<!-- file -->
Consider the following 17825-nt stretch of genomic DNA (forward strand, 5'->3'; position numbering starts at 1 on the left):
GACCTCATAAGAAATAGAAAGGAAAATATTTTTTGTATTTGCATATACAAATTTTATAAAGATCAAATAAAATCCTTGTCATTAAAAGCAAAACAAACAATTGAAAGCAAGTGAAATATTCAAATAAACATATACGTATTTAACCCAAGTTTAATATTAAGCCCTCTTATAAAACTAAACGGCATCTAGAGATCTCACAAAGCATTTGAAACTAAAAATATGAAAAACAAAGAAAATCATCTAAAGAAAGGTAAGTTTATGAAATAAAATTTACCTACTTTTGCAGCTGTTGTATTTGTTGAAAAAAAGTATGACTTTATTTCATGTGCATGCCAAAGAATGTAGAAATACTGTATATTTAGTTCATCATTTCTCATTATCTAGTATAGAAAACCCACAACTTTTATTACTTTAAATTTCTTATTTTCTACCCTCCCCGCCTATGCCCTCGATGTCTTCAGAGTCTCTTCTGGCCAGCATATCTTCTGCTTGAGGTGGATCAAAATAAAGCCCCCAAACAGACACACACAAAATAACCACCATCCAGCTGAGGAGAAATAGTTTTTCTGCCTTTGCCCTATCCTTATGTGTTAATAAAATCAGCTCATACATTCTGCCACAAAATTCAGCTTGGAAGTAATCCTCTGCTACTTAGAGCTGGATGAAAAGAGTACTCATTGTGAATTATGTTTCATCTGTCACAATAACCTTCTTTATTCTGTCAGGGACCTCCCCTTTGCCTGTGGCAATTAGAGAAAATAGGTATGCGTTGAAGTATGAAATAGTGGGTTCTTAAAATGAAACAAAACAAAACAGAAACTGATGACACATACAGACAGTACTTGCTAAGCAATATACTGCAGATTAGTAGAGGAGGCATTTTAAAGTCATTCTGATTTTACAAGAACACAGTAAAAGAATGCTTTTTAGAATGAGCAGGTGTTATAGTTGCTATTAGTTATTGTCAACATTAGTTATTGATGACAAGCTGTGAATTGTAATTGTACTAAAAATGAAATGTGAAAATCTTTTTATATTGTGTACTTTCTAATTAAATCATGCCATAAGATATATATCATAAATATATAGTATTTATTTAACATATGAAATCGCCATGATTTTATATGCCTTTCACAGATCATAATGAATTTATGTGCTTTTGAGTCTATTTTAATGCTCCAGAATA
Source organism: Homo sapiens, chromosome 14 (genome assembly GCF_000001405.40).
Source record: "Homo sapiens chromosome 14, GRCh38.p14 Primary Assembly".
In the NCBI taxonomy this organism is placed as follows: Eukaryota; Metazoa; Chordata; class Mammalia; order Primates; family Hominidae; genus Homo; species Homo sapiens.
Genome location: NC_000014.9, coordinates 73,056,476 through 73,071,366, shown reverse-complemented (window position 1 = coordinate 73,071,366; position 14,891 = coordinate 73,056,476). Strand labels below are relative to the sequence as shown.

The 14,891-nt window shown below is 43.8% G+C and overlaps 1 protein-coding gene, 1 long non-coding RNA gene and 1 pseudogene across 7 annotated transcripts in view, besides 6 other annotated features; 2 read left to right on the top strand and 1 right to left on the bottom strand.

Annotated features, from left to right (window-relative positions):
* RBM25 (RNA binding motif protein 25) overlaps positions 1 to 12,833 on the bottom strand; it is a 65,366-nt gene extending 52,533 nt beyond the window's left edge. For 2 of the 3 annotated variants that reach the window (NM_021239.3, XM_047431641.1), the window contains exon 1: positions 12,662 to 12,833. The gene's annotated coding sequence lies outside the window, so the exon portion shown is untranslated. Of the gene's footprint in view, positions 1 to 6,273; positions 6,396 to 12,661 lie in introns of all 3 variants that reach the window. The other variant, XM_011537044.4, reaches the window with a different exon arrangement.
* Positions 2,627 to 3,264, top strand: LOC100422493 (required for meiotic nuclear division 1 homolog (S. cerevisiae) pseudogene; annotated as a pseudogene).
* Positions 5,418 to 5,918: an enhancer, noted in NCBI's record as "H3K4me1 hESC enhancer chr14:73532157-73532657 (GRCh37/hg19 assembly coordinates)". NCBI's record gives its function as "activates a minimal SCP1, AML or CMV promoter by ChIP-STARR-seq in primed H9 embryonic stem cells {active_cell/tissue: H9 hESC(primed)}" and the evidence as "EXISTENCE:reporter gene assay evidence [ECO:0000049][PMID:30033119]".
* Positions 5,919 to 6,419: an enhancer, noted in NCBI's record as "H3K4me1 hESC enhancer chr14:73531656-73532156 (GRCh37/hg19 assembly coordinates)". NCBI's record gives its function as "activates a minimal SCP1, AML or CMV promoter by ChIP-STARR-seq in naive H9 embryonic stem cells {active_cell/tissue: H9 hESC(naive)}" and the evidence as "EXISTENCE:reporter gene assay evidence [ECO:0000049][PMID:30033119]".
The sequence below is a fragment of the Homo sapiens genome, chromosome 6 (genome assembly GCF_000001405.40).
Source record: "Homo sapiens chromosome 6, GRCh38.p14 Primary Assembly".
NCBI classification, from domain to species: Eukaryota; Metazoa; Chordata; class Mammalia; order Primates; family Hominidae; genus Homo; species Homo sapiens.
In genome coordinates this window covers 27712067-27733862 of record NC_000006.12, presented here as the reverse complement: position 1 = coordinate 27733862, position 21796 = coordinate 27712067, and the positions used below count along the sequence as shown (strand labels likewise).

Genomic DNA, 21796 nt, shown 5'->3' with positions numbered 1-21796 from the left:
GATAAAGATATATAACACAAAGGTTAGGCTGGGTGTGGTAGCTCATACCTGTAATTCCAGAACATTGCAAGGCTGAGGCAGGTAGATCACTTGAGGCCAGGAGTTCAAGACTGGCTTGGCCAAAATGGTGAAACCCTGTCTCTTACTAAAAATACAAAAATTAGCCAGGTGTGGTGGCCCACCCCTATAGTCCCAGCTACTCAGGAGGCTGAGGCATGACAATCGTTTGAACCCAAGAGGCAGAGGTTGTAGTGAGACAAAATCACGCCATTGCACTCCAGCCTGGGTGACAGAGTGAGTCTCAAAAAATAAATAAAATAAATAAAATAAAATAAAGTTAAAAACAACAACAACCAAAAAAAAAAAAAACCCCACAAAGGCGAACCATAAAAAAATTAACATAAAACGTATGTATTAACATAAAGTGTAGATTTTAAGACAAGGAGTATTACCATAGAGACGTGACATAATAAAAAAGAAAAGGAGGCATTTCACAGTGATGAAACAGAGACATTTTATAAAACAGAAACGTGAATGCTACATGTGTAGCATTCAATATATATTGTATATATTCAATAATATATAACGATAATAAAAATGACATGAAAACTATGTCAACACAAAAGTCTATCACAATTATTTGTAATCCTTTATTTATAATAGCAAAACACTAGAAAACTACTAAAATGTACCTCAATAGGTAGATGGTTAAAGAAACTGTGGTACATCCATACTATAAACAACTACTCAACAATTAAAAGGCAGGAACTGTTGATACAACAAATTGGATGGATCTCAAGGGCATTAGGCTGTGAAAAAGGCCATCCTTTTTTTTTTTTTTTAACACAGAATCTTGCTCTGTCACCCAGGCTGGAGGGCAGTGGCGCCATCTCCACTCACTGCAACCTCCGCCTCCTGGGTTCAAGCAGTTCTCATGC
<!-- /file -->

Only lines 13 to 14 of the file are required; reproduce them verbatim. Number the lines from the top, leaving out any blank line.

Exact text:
The sequence below is a fragment of the Homo sapiens genome, chromosome 6 (genome assembly GCF_000001405.40).
Source record: "Homo sapiens chromosome 6, GRCh38.p14 Primary Assembly".